Residents had begun to clean-up on Friday but heavy rain pushed water back up yesterday. The Herbert River peaked at 12.25 metres last night and has been steady since.


Nature Fights Back: Australia's worst bushfire disaster claims 84 lives

Australia Fires 1
© AAP/Andrew Brownbill
Nothing but rubble - more than 500 homes were lost at Kinglake
The death toll from horrific bushfires across Victoria this weekend has reached 84, surpassing the number of people who perished in the 1983 Ash Wednesday blazes.

More than 700 homes have been lost in what is being described as 'Hell on Earth', and it is feared the death toll will pass 100.

Bizarro Earth

Planetary Abnormalities - The End is Nigh?

Are the climatic changes a sign of troubles ahead?

The title of this article may seem a little dramatic, but you have to admit, we are seeing some unusual changes just lately.

Global Warming has been a "hot" subject for some years now, yet many have rightly pointed out that some parts of the planet have seen unusually cold weather. Britain has just experienced its heaviest snow fall in 18 years, an event that has only been seen twice in almost 50 years.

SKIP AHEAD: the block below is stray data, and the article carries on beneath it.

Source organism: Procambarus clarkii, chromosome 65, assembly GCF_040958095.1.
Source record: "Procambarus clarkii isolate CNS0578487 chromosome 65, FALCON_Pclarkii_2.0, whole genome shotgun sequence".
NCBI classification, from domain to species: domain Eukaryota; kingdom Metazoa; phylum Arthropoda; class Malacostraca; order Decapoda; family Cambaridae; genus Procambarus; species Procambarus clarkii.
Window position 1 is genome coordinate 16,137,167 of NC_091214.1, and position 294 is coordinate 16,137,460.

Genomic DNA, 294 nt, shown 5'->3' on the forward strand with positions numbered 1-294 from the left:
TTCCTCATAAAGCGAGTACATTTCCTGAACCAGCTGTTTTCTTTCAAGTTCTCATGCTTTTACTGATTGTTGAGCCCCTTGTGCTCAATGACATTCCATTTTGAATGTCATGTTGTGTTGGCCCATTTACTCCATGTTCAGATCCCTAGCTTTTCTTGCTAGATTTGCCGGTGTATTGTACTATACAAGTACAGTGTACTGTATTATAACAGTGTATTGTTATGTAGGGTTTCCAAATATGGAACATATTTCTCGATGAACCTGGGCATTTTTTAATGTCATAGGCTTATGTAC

Ganahl debunks global warming

Just when you thought it was safe to assume that everyone had pretty much accepted climate change and moved on, here comes rogue NBC 4 chief meteorologist Jym Ganahl to blow your freaking mind.

"Just wait 5 or 10 years, and it will be very obvious. They'll have egg on their faces," Ganahl said this week of global warming advocates.

The "global warming hoax" is an obvious fallacy, Ganahl said in a YouTube video posted Jan. 23.

In the video, taped at a meet-up of the Ohio Freedom Alliance, Ganahl chats with Dave, the self-proclaimed No. 1 biker talk show host on radio, and - still odder - Robert Wagner, a former candidate for the 15th congressional district.